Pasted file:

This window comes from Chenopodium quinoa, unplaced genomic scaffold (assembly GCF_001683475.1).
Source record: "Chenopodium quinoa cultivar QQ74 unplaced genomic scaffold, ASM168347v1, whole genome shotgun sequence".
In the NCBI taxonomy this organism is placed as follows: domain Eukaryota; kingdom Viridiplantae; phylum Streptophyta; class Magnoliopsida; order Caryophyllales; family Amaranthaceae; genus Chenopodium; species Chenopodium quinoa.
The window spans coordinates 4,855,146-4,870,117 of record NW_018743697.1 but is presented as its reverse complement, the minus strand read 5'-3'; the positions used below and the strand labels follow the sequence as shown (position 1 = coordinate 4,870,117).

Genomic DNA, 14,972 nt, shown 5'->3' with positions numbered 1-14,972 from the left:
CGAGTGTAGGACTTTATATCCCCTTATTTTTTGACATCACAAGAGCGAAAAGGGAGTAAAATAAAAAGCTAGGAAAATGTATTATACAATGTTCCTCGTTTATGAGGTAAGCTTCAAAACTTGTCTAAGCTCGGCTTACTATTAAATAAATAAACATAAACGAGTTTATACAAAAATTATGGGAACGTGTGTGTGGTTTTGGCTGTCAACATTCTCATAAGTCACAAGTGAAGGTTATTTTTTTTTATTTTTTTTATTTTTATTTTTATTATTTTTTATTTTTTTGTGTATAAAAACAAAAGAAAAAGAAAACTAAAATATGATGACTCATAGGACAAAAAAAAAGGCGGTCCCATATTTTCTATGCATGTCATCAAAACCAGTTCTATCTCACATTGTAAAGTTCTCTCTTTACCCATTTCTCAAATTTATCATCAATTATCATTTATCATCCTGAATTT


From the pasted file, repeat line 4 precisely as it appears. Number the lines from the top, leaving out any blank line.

The window spans coordinates 4,855,146-4,870,117 of record NW_018743697.1 but is presented as its reverse complement, the minus strand read 5'-3'; the positions used below and the strand labels follow the sequence as shown (position 1 = coordinate 4,870,117).